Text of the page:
S.C. State University’s finances have improved since lawmakers replaced its trustees this spring, but the state’s only public historically black college needs additional state money to keep its accreditation and stay open, the school’s board chairman said Tuesday.
S.C. State trustees chairman Charlie Way stopped short of asking a legislative panel to forgive $18 million in state loans to the college. But he said a portion of the loans — $12 million — was viewed as a financial drag on the Orangeburg school by accreditors.
The loans, made in 2014, were needed to keep open the 119-year-old college after its leaders failed to cut its budget to match its falling enrollment.
S.C. State is on its final year of probation with accreditors, who have cited problems with the school’s finances and accountability. The Southern Association of Colleges and Schools Commission on Colleges will decide in June if S.C. State will keep that key certification.
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Students at unaccredited colleges cannot receive federal financial aid. Loss of that financial aid, which a majority of S.C. State students receive, would doom the university.
“Without SACS accreditation, we will have to close down the school,” Way told the Joint Bond Review Committee in an update about the school’s finances.
S.C. State has worked aggressively in recent months to lower its costs.
Trustees approved a balanced budget this summer after cutting $19 million in spending, including declaring a financial emergency, a move that allowed the school to cut veteran staff. Lawmakers also approved 12 days of unpaid furloughs for S.C. State’s 627 employees.
The school has been able to lower the amount it owes vendors by $3 million to $7.2 million, Way said.
“We can’t cut much more,” said Way, a Charleston real estate developer and former state Commerce Department secretary. “There’s no way on God’s green Earth that we can handle the debt from previous administration.”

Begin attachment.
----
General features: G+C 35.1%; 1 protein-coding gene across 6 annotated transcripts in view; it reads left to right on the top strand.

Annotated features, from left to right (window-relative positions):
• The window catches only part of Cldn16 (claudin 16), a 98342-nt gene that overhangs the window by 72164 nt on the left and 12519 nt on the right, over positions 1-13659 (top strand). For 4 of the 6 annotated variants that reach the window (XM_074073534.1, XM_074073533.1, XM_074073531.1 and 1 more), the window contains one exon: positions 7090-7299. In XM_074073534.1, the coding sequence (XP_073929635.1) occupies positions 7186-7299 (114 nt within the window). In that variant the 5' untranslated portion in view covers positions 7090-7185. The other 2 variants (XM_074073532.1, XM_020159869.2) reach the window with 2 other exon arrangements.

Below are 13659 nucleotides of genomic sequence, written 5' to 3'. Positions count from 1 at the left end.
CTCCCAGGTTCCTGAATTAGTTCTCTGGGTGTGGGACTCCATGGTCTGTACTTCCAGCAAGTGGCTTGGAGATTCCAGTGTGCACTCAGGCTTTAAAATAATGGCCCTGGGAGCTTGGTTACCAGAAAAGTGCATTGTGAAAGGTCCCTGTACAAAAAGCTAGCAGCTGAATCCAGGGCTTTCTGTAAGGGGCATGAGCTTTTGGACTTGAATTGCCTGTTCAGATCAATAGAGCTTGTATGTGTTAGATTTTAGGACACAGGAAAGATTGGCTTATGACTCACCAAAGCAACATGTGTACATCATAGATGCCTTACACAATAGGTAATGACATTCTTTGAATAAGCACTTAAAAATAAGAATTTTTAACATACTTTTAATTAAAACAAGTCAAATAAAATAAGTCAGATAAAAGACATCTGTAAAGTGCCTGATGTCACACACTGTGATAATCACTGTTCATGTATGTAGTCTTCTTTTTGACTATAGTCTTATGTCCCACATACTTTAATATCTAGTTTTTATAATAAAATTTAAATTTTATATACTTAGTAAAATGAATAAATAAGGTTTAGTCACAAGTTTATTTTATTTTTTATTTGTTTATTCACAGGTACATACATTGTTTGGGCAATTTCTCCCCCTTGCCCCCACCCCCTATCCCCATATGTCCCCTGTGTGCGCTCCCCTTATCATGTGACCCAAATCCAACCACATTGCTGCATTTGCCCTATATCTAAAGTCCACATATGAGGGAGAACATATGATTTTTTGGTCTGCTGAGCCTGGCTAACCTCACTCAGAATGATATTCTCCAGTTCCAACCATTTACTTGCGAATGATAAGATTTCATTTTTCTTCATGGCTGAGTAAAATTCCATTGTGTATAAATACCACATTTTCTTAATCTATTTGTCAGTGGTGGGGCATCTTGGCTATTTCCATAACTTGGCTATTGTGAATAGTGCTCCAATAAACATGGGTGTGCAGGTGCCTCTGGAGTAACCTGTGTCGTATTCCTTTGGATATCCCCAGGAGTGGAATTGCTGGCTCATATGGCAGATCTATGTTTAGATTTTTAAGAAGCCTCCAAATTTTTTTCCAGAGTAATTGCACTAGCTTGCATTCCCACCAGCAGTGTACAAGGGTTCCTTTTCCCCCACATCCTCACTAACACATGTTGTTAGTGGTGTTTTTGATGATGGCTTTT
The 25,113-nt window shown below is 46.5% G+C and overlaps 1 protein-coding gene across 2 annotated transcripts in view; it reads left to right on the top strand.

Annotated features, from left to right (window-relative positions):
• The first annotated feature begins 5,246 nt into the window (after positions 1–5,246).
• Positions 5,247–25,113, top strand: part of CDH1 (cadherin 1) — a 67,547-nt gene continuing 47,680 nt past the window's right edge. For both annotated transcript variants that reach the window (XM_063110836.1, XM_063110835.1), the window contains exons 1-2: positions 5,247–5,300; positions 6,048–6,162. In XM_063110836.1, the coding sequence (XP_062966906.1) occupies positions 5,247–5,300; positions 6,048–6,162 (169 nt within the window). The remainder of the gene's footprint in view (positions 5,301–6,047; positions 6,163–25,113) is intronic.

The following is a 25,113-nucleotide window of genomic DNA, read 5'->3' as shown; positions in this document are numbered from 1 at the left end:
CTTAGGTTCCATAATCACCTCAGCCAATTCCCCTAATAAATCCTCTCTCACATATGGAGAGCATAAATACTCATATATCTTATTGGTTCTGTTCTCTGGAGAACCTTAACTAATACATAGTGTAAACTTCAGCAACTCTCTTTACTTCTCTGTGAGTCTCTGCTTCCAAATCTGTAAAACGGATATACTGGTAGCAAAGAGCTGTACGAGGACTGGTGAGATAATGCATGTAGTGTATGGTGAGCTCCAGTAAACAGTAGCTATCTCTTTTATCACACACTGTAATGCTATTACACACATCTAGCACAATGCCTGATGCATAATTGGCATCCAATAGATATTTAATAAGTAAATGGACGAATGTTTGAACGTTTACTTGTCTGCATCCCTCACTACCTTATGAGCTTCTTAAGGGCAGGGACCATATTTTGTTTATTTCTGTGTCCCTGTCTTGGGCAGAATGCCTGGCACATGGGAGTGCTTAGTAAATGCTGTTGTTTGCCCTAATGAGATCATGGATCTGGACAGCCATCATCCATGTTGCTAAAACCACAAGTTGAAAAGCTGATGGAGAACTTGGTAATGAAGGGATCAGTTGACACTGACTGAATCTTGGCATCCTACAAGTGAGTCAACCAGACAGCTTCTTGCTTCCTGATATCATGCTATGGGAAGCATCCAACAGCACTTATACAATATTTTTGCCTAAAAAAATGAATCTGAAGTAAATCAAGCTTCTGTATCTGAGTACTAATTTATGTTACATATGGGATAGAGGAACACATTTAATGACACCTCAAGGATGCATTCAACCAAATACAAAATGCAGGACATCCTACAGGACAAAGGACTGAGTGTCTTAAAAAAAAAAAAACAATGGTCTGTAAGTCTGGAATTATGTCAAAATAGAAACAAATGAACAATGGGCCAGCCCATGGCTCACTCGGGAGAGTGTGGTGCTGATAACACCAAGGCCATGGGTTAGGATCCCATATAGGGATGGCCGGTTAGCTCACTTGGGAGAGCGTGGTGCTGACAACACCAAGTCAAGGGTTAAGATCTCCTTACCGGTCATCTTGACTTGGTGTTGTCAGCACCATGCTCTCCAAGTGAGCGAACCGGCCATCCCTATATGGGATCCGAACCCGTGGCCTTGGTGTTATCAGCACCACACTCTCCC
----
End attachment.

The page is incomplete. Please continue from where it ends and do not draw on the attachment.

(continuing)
In addition to the loans, the school needs $33 million for building and road maintenance that could help attract more students, Way said. Enrollment at S.C. State is about 2,800 this fall — 200 more than budgeted but the lowest in recent memory.
S.C. State has received two loans from the state — one for $6 million from the State Fiscal Accountability Authority and another for $12 million from the Joint Bond Review Committee.
The $6 million loan must be repaid by 2020. The $12 million loan from the bond review committee has no payback terms, which is a problem because accreditors classify that money as a debt that hurts the school’s ability to operate, Way said.
Senate President Pro Tempore Hugh Leatherman, a Florence Republican who chairs the Joint Bond Review Committee, told Way that he is convinced the new trustees, who include former business and academic leaders, will turn around the school.
After the meeting, Leatherman, who heads the Senate’s budget-writing committee, said he would work with S.C. State to keep its accreditation. But, he added, the state will need to balance the college’s requests with other needs, including paying for damage from October flooding.
State Rep. Brian White, an Anderson Republican who leads the House budget panel, praised S.C. State for its progress and pledged to help the school if it has met benchmarks.